‘One consequence of the piecemeal development of adult social care law is the sheer volume of legislation. It is estimated that there are currently over 30 Acts of Parliament dealing, to varying degrees, with adult social care… There is also a vast array of regulations, directions, circulars and guidance – often covering the same or similar issues… Added to this are: the National Service Frameworks; targets; performance indicators; and auditing regimes… The sheer volume of law makes it virtually impossible for service users, carers and even social workers to have a detailed knowledge of all of the various legal enactments and to keep up to date as the law changes… A further consequence of the piecemeal development of adult social care law is its often baffling complexity, a point that has not been lost on the judiciary. The following quotations are from three separate judgements:
We cannot conclude this judgment without expressing our dismay at the complexity and labyrinthine nature of the relevant legislation and guidance, as well as (in some respects) its obscurity. Crofton v NHS Litigation Authority (2007)
Some of the worst, if indeed not the worst drafted and most confusing subordinate legislation it has ever been my misfortune to encounter. R v Liverpool Health Authority (2002)
In the course of this judgment we have used the term “paper chase”, and have done so advisedly. This important area of law governs the scarce use of public resources in a difficult and sensitive field … One part of the overall scheme has had to be litigated in the House of Lords. Now this part, closely related, has had to be litigated in this court. No doubt there are great pressures on the legislators. But the distribution of responsibility which is at the core of this case could surely have been provided much more clearly and simply. R (AW) v Croydon LBC and Hackney LBC (2007)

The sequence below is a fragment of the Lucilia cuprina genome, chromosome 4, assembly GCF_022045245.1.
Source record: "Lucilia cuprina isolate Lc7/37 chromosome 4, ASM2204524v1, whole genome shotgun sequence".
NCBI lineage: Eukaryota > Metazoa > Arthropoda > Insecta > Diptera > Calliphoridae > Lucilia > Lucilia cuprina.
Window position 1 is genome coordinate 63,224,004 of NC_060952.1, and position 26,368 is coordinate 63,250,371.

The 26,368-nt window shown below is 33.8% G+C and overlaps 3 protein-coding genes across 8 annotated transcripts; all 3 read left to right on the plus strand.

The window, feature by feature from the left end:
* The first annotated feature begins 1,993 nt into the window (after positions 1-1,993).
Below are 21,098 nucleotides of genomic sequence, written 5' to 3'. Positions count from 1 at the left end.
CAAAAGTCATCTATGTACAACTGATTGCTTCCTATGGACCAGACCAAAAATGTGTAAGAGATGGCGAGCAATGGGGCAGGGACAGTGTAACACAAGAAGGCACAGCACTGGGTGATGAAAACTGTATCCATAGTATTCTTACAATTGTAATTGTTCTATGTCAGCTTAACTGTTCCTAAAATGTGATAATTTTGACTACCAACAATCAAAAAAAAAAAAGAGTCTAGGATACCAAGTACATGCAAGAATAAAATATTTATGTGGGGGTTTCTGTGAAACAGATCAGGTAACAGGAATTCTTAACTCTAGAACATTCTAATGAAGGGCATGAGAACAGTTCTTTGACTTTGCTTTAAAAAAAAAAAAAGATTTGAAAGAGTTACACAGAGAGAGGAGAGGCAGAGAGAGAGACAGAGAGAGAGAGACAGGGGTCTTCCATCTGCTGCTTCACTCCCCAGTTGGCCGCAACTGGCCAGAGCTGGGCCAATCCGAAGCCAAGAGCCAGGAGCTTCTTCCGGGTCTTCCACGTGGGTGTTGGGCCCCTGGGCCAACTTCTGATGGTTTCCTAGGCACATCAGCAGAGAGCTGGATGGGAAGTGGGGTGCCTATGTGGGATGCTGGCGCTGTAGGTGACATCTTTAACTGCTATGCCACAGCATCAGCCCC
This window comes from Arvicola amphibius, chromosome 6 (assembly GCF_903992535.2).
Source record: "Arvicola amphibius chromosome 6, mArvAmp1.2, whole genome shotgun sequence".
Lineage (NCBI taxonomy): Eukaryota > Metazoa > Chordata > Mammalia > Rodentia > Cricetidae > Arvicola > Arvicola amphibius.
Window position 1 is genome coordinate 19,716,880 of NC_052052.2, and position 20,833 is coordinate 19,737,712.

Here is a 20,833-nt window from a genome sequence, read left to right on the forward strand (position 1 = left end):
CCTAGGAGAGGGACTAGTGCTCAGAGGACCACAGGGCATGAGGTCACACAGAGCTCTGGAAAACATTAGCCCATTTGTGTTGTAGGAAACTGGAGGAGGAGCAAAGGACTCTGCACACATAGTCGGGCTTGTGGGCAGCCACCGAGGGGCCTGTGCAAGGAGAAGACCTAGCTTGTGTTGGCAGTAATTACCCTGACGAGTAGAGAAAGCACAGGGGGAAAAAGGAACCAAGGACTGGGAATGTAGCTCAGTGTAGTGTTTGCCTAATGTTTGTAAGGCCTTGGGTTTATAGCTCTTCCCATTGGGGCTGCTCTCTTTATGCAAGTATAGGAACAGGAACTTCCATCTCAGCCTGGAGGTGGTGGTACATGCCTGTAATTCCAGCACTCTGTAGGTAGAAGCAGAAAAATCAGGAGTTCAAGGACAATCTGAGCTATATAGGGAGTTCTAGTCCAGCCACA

Throw into the mix also the unpredictability of mental capacity assessments and best interests decisions under the Mental Capacity Act 2005 and the notorious complexity of the deprivation of liberty safeguards, and you have a recipe for domination. That is to say, the landscape is prepared for decision making which will have major repercussions for people’s lives whose quality is reliant upon the goodwill of social care professionals and is not effectively constrained by any clear principles. The point isn’t that social care professionals themselves lack goodwill, the point is that the structure within which they operate means that people can reasonably fear that if they did lack goodwill there would be few clear principles a person affected could point to in order to explain why a particular decision was faulted.
Principles for interferences in choices and freedoms are effectively enforced by external agents
Even if the principles for decisions which have major repercussions for people’s lives and freedoms were clear, the republican prescription for non-domination does not end there. They must also be effectively enforced by some kind of external body. On a republican view, internal complaints mechanisms are only effective to the extent to which they are truly independent of the original decision, and have an understanding of the principles which are meant to constrain those decisions. How many local authority complaints panels, do you think, fully understand an area of law which judges themselves find difficult to understand? On their independence, I have no idea, but republicans would certainly be suspicious about their being within the same organisation.